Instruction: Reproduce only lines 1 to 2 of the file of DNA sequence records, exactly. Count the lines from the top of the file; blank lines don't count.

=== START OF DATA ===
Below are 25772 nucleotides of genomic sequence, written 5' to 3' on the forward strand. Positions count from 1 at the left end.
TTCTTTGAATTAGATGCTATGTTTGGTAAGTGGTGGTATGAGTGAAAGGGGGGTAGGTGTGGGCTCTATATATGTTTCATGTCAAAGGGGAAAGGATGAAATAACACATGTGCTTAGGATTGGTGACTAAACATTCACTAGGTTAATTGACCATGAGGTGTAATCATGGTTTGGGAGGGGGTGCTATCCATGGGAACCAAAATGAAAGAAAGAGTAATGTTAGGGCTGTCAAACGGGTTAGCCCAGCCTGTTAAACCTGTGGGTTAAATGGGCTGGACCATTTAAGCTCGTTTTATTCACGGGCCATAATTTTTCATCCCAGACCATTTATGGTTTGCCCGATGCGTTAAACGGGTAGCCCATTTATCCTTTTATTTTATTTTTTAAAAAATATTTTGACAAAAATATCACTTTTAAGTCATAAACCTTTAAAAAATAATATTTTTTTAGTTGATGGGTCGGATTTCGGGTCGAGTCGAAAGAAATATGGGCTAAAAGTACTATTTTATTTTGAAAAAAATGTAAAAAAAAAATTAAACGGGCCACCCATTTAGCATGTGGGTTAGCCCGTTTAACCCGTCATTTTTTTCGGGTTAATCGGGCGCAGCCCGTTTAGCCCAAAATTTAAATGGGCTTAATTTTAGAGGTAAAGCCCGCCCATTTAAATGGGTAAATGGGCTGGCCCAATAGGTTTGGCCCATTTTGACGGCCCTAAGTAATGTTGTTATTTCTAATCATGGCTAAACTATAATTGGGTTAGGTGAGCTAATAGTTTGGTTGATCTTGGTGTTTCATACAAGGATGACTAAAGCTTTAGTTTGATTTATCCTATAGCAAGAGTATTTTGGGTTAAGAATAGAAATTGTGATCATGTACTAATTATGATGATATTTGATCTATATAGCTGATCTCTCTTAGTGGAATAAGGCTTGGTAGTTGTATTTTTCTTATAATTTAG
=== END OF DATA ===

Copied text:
Below are 25772 nucleotides of genomic sequence, written 5' to 3' on the forward strand. Positions count from 1 at the left end.
TTCTTTGAATTAGATGCTATGTTTGGTAAGTGGTGGTATGAGTGAAAGGGGGGTAGGTGTGGGCTCTATATATGTTTCATGTCAAAGGGGAAAGGATGAAATAACACATGTGCTTAGGATTGGTGACTAAACATTCACTAGGTTAATTGACCATGAGGTGTAATCATGGTTTGGGAGGGGGTGCTATCCATGGGAACCAAAATGAAAGAAAGAGTAATGTTAGGGCTGTCAAACGGGTTAGCCCAGCCTGTTAAACCTGTGGGTTAAATGGGCTGGACCATTTAAGCTCGTTTTATTCACGGGCCATAATTTTTCATCCCAGACCATTTATGGTTTGCCCGATGCGTTAAACGGGTAGCCCATTTATCCTTTTATTTTATTTTTTAAAAAATATTTTGACAAAAATATCACTTTTAAGTCATAAACCTTTAAAAAATAATATTTTTTTAGTTGATGGGTCGGATTTCGGGTCGAGTCGAAAGAAATATGGGCTAAAAGTACTATTTTATTTTGAAAAAAATGTAAAAAAAAAATTAAACGGGCCACCCATTTAGCATGTGGGTTAGCCCGTTTAACCCGTCATTTTTTTCGGGTTAATCGGGCGCAGCCCGTTTAGCCCAAAATTTAAATGGGCTTAATTTTAGAGGTAAAGCCCGCCCATTTAAATGGGTAAATGGGCTGGCCCAATAGGTTTGGCCCATTTTGACGGCCCTAAGTAATGTTGTTATTTCTAATCATGGCTAAACTATAATTGGGTTAGGTGAGCTAATAGTTTGGTTGATCTTGGTGTTTCATACAAGGATGACTAAAGCTTTAGTTTGATTTATCCTATAGCAAGAGTATTTTGGGTTAAGAATAGAAATTGTGATCATGTACTAATTATGATGATATTTGATCTATATAGCTGATCTCTCTTAGTGGAATAAGGCTTGGTAGTTGTATTTTTCTTATAATTTAG